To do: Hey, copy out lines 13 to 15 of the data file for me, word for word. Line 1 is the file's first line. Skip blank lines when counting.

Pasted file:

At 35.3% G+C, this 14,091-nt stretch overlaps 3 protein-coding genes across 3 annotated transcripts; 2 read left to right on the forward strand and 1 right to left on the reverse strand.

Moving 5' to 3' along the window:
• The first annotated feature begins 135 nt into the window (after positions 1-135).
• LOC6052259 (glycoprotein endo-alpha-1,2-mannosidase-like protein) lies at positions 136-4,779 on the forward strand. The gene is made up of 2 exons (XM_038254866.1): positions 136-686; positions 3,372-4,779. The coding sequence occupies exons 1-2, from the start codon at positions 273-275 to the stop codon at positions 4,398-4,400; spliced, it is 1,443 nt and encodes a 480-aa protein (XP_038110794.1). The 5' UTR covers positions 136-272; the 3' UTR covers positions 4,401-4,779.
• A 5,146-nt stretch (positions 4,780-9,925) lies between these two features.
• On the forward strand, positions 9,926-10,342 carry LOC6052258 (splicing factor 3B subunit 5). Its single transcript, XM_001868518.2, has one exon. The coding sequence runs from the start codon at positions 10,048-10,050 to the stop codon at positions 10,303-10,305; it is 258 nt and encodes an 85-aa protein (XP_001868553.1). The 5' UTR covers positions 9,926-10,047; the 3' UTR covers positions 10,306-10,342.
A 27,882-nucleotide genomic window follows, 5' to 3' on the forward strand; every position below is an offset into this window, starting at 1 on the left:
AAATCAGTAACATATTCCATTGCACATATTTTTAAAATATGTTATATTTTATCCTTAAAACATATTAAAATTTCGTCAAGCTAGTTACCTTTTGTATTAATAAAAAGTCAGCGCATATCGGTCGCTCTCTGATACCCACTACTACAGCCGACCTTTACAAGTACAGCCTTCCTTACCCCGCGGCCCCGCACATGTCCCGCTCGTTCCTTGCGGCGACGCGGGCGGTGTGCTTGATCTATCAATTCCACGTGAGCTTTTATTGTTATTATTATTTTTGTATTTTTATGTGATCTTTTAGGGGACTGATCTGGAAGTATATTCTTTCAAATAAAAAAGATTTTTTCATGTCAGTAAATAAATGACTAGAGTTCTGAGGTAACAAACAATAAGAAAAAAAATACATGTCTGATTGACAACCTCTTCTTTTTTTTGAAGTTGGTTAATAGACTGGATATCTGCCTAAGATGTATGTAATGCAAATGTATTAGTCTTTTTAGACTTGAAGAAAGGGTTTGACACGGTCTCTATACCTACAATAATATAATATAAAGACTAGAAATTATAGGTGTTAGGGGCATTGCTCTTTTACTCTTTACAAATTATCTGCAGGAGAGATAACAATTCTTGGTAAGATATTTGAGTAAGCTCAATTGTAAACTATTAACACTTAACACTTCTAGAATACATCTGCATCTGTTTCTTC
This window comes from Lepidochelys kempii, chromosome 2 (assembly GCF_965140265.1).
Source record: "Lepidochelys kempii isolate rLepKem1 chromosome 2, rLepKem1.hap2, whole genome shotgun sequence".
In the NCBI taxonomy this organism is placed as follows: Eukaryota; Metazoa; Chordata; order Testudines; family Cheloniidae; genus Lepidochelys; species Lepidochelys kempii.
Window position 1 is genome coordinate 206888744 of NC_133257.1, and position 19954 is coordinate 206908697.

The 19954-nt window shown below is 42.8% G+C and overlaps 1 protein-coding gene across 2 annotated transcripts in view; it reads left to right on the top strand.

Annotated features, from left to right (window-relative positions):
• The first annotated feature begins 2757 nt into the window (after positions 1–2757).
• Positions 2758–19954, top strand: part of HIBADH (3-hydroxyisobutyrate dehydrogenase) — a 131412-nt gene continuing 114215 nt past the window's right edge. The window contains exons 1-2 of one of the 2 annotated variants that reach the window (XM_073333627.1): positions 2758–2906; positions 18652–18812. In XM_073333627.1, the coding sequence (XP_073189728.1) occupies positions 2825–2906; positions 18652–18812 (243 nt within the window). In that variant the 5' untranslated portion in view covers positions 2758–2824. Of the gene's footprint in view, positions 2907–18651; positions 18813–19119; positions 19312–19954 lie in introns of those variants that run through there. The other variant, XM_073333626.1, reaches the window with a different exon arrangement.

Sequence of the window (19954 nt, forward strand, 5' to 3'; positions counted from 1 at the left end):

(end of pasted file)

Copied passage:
The 19954-nt window shown below is 42.8% G+C and overlaps 1 protein-coding gene across 2 annotated transcripts in view; it reads left to right on the top strand.

Annotated features, from left to right (window-relative positions):
• The first annotated feature begins 2757 nt into the window (after positions 1–2757).